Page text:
CHART OF THE DAY: SPX HANGING ON. From 2009, the S&P 500 Index (SPX–candlestick) has been moving along an upward sloping trendline (yellow line). The index bounced off the trendline in 2011, 2016, came close to it in 2018, and looks to be testing it now. Whether it bounces off this trendline or breaks below it remains to be seen. Data source: S&P Dow Jones Indices. Chart source: The thinkorswim® platform from TD Ameritrade. For illustrative purposes only. Past performance does not guarantee future results.  

FAANG CHECK: With today marking one month since the most recent all-time high for the stock market (yep, hard to believe), it seems like a good time to check in on the FAANGs. After all, these five stocks were leaders of the parade higher that really took off in 2017, took a break in 2018, and resumed in 2019. They’re often companies investors look at for possible signals about Wall Street and investor sentiment, and they’re arguably among the most broadly held by mutual funds (perhaps none more than AAPL). So how has the last month treated them? Not well, as you might suspect, but some worse than others.

Perhaps not surprisingly, the two companies most associated with people using their products from the home—AMZN and Netflix (NFLX)—are faring better than the FAANG companies most associated with revenue from advertisers, namely Alphabet (GOOGL) and Facebook (FB). As of late Tuesday, neither AMZN nor NFLX were down as much as 20% from a month earlier. FB, however, was worst of the five at a 30% decline from mid-February. AAPL kind of held in the middle, down more than 20% but doing slightly better than the market as a whole. This could reflect hopes that AAPL has things coming back together in China, where AAPL has so much of its operations. This doesn’t mean AAPL shares are recovered—far from it. They hit new lows for the move yesterday. However, some analysts have been advising investors to buy the dip for large, well-capitalized companies, and AAPL may be getting some help from that.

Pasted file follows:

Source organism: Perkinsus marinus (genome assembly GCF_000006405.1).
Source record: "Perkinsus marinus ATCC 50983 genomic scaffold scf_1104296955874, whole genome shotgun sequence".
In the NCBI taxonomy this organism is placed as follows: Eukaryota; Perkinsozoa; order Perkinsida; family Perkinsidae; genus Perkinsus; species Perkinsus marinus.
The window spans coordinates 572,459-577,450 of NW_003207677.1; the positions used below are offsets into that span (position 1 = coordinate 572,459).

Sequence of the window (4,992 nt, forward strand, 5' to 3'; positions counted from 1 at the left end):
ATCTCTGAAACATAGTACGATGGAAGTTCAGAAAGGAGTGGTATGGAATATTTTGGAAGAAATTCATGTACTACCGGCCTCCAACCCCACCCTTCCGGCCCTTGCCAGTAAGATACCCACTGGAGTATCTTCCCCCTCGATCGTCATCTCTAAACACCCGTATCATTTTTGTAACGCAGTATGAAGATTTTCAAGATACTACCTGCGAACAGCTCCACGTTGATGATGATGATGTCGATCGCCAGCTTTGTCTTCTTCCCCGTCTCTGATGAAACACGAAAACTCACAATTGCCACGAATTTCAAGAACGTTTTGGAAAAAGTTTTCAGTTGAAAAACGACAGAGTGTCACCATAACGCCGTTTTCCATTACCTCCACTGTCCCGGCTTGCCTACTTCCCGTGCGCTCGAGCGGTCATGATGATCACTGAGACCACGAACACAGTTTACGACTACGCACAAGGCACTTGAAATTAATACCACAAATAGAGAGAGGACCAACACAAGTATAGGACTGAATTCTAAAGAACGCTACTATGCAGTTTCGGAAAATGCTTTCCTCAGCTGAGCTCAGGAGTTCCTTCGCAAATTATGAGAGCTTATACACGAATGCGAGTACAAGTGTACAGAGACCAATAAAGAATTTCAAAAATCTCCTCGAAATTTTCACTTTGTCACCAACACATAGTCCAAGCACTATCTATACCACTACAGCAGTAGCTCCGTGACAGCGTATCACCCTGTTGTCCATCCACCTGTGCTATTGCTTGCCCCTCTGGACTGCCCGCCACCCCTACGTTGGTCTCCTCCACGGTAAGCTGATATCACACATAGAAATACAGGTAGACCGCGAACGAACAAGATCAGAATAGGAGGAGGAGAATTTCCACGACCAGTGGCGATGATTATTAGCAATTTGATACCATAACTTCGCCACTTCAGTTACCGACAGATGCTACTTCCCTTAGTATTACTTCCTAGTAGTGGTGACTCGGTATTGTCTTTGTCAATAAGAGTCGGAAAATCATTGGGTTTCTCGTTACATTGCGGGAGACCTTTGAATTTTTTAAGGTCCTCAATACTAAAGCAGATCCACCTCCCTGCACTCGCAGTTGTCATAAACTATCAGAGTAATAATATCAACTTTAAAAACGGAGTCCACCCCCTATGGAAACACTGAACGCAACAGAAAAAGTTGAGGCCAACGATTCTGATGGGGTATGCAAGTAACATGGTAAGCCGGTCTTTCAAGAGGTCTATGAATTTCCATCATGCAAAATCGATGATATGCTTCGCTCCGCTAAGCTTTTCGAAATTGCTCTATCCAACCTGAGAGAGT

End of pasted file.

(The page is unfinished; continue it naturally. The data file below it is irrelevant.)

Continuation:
OPEC’s Social Distancing Just Partly Due to Virus: The Fed isn’t the only canceled meeting this week. Anyone looking forward to an OPEC get together is going to be disappointed, too, as the oil cartel isn’t having its planned meeting today, either. Not that it would have been a very friendly affair if OPEC-cousin Russia were in the same room with Saudi Arabia.

The two countries’ representatives might not be exactly ready to shake hands, virus or no virus, after all the squabbling they’ve done the last two weeks in a fight that’s helped send crude prices to four-year lows. Both countries are gearing up to unleash a flood of crude that analysts say could be the biggest supply infusion in history. Some analysts predict crude could fall below $20 by next month when the fresh supplies start to hit, and that we might see loaded tankers cruising around with nowhere to go, kind of like back in 2008. A daily surplus of up to 10 million barrels a day (about 10% of world use) is one figure being bandied about. This is terrible news for U.S. Energy companies that isn’t likely to be offset by cheaper gas prices. Some analysts are predicting bankruptcies in the U.S. shale patch, which is bad news for workers there and the businesses their wages support.

Supply and Demand: They Work for Bonds Too: Though stocks mounted a comeback yesterday, this morning begins with a fresh search for a bottom. It might be surprising, then, to see the yield on the 10-year Treasury holding firm above 1%—well off the March 9 low below 0.5%. Why is this happening? It's good-'ol supply and demand from Econ 101 class. The precipitous fall in yield was a response to demand for the relative safety of U.S. debt. But with yesterday's calls from the Trump administration for new stimulus measures—likely in excess of $1 trillion according to media reports—the market looks to be anticipating a glut of new Treasury debt issuance. In other words, the outlook of new debt supply has come to meet, and perhaps surpass, the demand. And since bond yields move inversely to bond prices, new supply would tend to push the yield higher.    

Good Trading,
JJ
@TDAJJKinahan

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This week's economic calendar. Source: Briefing.com
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Key Takeaways

  • Ups and downs continue, with markets giving back much of yesterday’s gains
  • Treasury yields gain ground ahead of possible new debt issuance
  • Crude plunges to 17-year lows as market braces for huge supplies, little demand